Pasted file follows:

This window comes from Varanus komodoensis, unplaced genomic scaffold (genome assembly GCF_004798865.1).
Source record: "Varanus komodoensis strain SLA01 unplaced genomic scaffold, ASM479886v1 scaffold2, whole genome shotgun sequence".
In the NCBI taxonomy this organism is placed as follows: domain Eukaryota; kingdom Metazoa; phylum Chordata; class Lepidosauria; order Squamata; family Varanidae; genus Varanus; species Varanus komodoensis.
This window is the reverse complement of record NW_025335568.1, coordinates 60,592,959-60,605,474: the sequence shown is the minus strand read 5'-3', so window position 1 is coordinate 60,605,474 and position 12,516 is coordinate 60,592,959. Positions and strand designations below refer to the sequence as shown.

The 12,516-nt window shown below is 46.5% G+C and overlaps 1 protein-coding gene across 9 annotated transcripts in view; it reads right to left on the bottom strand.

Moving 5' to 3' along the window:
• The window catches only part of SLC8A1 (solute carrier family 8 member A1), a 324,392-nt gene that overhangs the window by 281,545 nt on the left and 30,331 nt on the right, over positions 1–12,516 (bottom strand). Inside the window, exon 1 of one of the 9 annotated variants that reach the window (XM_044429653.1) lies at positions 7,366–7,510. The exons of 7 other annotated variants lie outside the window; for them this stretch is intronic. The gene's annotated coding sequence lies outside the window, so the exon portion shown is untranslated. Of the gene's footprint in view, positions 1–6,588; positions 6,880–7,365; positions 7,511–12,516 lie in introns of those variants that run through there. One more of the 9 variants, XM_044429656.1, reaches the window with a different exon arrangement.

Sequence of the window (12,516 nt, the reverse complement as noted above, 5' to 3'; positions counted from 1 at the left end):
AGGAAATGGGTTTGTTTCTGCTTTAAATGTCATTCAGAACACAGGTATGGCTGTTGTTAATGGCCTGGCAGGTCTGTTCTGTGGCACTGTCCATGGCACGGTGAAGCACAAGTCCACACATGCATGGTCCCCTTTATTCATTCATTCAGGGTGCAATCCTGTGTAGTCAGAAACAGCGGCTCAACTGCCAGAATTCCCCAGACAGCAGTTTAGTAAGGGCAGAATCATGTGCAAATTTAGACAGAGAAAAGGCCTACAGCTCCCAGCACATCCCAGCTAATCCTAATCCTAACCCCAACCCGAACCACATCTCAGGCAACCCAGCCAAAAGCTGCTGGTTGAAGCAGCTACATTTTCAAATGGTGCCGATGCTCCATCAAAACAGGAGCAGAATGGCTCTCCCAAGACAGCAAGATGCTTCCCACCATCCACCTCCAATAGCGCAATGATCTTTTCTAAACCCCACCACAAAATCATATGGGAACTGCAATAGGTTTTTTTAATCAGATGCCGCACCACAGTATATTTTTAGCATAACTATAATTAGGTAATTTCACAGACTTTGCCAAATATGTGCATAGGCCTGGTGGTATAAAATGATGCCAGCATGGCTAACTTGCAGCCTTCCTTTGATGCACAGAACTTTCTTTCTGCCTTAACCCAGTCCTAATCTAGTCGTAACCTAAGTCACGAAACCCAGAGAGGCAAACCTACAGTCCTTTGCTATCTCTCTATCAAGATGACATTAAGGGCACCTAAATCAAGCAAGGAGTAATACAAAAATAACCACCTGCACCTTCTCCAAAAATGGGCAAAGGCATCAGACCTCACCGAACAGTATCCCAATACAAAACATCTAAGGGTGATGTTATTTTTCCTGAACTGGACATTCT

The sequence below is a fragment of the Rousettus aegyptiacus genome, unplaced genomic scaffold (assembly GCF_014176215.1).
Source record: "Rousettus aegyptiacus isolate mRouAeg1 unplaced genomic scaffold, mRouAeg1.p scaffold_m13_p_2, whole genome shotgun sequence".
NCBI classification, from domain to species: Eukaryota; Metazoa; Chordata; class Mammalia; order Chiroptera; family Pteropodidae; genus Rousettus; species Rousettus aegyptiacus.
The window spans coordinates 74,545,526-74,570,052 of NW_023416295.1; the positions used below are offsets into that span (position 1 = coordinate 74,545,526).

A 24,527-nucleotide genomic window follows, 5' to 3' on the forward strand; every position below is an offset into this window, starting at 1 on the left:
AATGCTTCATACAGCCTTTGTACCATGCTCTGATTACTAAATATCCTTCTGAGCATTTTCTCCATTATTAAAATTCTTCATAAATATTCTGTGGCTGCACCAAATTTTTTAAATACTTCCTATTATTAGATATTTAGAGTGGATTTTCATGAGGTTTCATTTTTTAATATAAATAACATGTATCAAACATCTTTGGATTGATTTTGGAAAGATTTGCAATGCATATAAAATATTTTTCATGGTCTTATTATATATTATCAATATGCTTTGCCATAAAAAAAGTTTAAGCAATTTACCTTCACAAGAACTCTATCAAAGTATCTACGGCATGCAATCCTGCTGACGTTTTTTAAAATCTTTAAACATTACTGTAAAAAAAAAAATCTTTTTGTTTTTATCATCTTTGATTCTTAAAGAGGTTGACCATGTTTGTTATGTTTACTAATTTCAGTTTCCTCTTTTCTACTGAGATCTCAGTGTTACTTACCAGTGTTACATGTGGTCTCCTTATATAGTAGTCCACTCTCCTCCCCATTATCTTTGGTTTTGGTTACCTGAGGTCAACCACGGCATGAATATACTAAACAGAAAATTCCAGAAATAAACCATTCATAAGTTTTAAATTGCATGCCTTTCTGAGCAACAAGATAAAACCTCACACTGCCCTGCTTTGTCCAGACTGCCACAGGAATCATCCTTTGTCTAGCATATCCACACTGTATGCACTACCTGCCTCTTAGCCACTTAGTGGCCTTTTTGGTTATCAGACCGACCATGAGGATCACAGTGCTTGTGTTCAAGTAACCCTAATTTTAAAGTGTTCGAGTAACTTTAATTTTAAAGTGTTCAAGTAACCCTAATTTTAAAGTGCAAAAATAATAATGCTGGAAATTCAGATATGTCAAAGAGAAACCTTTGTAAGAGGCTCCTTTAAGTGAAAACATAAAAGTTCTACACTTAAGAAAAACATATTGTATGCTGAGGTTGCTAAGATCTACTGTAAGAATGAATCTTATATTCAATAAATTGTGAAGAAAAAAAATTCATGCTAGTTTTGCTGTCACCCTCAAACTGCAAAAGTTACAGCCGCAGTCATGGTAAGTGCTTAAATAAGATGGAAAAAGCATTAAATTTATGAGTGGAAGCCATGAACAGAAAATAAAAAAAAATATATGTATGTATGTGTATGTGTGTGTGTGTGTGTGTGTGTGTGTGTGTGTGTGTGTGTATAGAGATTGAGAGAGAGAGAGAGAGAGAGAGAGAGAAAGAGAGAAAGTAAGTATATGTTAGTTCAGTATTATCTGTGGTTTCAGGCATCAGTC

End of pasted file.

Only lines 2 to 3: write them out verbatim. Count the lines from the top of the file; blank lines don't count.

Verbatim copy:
Source record: "Varanus komodoensis strain SLA01 unplaced genomic scaffold, ASM479886v1 scaffold2, whole genome shotgun sequence".
In the NCBI taxonomy this organism is placed as follows: domain Eukaryota; kingdom Metazoa; phylum Chordata; class Lepidosauria; order Squamata; family Varanidae; genus Varanus; species Varanus komodoensis.